Although this novel is highly regarded, winner of the Pulitzer Prize for Fiction in 2005, I didn’t enjoy it much. The focus was misplaced and the plot was too whimsical for my liking. I choose this book because it was on the list of Modern Books Our Kids Will Read in School, but if I was a teacher, this book would not be on my syllabus.
The Kite Runner by Khaled Hosseini is one of the most powerful stories I have ever read. It delves into explaining the flawed truth of humanity, defying cultural biases, and portraying an inside view of a significant world change. And Hosseini does it all in beautiful prose!
The Kite Runner is in a category all its own and well deserves its spot on the list of Modern Books Our Kids Will Be Taught in School that I blogged about recently. Its a list I plan to read in full.
Summary of The Kite Runner
Amir and Hassan were the greatest friends either would ever know but society placed a wedge between them. Hassan was a Hazara, a discriminated class of Afghan, and the son of Amir’s family servant. The two friends grew up under the same roof, played the same games, and loved the same books but because Hassan was a Hazara, he was not allowed to go to school with Amir or sleep in the family’s extravagant house. Hassan and his father slept in a one-room hut in the yard. While Amir learned to read and write at school, Hassan cooked his best friend’s breakfast and made his bed.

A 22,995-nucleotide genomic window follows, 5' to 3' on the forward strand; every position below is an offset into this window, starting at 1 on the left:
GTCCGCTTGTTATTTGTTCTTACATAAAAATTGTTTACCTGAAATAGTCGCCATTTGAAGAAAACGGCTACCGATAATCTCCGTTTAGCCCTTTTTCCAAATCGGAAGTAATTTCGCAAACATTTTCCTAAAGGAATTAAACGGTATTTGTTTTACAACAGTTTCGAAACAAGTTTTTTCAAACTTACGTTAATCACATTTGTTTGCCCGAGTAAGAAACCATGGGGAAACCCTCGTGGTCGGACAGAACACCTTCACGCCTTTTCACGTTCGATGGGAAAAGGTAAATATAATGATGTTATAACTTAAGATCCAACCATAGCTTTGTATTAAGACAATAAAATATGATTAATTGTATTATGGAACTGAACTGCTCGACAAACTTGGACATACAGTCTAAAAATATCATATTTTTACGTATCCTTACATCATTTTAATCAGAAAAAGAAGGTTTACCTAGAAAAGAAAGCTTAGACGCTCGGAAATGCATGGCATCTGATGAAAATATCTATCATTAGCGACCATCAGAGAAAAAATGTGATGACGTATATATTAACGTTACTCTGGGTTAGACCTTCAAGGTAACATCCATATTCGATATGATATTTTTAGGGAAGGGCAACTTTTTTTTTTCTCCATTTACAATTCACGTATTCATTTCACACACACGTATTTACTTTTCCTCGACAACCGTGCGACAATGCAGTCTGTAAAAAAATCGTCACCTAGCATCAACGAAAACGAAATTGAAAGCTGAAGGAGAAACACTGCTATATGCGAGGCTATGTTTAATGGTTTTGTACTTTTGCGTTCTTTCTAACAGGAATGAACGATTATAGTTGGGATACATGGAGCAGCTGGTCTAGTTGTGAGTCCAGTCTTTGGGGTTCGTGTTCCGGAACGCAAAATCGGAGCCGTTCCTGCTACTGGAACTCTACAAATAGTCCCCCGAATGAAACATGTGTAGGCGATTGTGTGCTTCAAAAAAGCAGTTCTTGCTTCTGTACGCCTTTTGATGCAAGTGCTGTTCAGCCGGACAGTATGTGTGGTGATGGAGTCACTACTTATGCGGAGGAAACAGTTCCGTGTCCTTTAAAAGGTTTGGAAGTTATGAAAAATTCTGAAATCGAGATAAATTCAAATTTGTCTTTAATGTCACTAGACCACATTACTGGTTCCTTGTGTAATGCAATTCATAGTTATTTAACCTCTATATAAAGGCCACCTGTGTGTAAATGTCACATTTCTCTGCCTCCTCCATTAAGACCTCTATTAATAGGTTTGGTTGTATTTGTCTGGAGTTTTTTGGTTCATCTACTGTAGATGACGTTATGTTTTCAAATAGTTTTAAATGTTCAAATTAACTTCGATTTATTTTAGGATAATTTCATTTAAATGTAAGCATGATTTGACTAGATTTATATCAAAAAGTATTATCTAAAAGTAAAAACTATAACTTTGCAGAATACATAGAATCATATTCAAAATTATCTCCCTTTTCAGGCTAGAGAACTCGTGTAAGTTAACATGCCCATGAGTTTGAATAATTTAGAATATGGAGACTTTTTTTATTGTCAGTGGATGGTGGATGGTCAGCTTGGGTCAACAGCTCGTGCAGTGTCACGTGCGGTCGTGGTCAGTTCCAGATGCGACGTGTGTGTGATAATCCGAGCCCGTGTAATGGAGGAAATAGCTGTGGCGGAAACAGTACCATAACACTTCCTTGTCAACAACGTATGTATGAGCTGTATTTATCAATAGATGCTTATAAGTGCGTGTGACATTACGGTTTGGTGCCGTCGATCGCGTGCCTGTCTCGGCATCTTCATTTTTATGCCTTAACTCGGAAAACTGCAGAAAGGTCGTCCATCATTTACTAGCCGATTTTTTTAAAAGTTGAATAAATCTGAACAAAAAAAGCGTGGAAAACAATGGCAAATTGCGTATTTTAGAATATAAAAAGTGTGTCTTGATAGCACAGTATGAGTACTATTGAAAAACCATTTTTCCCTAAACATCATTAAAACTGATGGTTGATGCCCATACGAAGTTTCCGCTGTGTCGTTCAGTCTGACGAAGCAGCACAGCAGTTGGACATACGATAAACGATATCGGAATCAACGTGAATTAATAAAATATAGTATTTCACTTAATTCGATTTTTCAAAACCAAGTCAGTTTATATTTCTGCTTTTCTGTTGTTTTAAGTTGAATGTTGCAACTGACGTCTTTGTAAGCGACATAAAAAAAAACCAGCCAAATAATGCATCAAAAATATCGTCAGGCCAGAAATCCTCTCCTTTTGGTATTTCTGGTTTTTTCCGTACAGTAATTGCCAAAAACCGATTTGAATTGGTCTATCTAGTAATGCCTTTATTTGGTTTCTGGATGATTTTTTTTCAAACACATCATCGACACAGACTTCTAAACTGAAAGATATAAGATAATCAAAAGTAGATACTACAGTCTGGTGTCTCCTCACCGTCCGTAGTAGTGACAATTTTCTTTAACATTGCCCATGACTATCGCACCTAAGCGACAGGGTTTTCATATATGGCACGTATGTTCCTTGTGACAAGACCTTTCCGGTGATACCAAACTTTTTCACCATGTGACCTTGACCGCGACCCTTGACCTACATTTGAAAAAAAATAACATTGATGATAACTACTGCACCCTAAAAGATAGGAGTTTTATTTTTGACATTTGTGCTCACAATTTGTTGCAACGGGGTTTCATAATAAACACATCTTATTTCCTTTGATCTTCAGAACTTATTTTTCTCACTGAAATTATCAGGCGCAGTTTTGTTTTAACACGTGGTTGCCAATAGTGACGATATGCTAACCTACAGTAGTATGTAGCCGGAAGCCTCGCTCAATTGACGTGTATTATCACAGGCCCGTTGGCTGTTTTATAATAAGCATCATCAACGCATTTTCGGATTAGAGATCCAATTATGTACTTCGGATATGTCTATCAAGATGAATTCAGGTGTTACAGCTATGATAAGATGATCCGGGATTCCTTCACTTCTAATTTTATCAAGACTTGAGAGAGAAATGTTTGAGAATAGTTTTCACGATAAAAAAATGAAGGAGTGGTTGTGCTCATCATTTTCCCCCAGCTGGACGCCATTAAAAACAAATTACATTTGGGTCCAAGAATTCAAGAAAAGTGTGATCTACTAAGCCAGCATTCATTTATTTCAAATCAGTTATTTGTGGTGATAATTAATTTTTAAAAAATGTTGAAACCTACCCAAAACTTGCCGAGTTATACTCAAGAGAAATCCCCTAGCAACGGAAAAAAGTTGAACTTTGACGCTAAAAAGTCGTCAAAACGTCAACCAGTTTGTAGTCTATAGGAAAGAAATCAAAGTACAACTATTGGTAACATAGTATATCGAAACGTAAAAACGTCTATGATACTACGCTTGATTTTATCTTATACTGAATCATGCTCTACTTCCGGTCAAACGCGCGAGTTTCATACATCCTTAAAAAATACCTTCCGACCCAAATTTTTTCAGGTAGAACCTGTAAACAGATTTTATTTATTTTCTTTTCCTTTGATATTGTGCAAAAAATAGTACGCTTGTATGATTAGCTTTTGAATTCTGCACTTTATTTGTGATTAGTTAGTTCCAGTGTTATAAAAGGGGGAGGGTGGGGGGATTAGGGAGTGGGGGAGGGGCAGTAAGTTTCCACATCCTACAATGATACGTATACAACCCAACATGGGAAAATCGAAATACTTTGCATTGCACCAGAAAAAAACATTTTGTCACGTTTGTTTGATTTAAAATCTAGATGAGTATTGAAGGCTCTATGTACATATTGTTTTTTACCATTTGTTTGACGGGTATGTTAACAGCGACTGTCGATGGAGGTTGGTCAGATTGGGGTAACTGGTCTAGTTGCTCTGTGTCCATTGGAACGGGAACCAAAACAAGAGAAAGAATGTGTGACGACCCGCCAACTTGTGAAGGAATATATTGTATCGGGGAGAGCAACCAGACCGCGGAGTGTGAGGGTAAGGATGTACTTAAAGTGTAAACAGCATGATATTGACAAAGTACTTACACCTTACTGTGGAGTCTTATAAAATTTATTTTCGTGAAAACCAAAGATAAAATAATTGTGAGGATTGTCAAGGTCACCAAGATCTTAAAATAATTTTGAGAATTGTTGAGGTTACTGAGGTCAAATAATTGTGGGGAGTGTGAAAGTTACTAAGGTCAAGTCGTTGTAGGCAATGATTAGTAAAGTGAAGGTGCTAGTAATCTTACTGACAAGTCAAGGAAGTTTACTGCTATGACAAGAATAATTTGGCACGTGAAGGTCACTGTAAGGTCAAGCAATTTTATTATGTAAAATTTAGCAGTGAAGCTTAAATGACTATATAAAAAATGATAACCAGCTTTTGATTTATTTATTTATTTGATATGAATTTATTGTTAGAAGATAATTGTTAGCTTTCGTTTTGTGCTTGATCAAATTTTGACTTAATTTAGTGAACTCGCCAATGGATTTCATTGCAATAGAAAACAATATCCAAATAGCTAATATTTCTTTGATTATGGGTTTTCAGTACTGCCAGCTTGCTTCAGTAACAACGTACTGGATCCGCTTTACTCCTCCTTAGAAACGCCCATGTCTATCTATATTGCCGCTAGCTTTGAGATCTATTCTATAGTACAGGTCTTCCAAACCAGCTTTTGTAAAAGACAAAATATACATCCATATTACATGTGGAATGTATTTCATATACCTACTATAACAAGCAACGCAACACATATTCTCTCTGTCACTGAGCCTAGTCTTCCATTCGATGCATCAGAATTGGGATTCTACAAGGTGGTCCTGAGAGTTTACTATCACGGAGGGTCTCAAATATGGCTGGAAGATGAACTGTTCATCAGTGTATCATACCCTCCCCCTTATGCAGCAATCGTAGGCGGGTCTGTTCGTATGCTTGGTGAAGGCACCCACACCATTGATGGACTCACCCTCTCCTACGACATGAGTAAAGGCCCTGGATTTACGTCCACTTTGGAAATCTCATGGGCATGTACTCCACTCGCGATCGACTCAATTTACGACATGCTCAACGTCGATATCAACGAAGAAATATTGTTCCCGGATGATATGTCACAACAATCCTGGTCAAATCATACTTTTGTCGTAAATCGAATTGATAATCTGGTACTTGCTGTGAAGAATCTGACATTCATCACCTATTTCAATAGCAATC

The boys’ friendship ends harshly and with tragic heartbreak but their story does not end there. True childhood friendships stay close to heart one’s entire lives.
As the Taliban take over the Afghanistan government, destroy his hometown, and crash into the Twin Towers, Amir escapes the evil rule of Afghanistan and moves to the US. The Kite Runner is a story of Afghan culture before and after it made American headlines. It will open readers’ eyes to that culture but even more so, it will open your eyes to the immense connection of friendship and family and the emotions will tear you apart as surely as they tear apart the characters of The Kite Runner.
The Flawed Truth of Humanity
The range of emotions and the depth at which they are explored is incomparable. Love and guilt. Shame and fear. Pride, joy and love. Desire. Hate.
Perhaps a man can only be considered a “great men” if he is a successful secret keeper. Why? Because everyone is flawed. Every human being holds the entire range of human emotion, including hate, envy, jealousy, selfishness.
Point of View and Tone